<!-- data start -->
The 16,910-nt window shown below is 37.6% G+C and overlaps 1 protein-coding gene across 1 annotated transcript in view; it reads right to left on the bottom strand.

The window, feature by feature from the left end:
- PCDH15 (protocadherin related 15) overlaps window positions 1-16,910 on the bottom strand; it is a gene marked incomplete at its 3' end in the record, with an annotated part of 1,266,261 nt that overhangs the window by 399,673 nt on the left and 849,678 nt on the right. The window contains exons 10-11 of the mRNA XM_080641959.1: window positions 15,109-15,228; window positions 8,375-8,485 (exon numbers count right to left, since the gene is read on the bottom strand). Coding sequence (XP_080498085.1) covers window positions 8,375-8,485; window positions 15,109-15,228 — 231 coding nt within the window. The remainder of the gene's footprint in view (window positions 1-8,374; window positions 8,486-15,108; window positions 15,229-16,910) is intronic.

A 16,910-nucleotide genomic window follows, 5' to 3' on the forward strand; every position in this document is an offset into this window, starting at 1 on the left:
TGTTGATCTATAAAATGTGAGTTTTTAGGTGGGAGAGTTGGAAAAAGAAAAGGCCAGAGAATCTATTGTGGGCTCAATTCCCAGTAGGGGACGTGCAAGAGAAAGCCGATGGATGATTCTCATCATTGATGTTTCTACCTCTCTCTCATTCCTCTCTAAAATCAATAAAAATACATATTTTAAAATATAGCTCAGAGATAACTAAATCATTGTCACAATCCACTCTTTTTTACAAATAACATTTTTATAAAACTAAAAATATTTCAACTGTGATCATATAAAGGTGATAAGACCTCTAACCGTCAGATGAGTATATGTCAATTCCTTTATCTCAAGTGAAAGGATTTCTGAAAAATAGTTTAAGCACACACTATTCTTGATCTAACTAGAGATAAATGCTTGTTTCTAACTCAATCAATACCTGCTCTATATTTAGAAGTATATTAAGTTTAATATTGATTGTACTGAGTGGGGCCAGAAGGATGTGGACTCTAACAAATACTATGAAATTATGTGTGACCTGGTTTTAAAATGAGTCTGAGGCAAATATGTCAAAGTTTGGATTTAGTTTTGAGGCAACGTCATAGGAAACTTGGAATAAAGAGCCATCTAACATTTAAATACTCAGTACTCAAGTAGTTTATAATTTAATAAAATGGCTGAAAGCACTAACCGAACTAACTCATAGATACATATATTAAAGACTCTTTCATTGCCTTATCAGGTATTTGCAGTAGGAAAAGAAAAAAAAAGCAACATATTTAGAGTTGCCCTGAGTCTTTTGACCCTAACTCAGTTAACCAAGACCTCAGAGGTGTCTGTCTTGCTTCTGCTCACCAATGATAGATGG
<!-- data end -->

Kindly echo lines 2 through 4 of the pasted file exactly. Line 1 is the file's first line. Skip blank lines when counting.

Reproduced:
The window, feature by feature from the left end:
- PCDH15 (protocadherin related 15) overlaps window positions 1-16,910 on the bottom strand; it is a gene marked incomplete at its 3' end in the record, with an annotated part of 1,266,261 nt that overhangs the window by 399,673 nt on the left and 849,678 nt on the right. The window contains exons 10-11 of the mRNA XM_080641959.1: window positions 15,109-15,228; window positions 8,375-8,485 (exon numbers count right to left, since the gene is read on the bottom strand). Coding sequence (XP_080498085.1) covers window positions 8,375-8,485; window positions 15,109-15,228 — 231 coding nt within the window. The remainder of the gene's footprint in view (window positions 1-8,374; window positions 8,486-15,108; window positions 15,229-16,910) is intronic.

A 16,910-nucleotide genomic window follows, 5' to 3' on the forward strand; every position in this document is an offset into this window, starting at 1 on the left: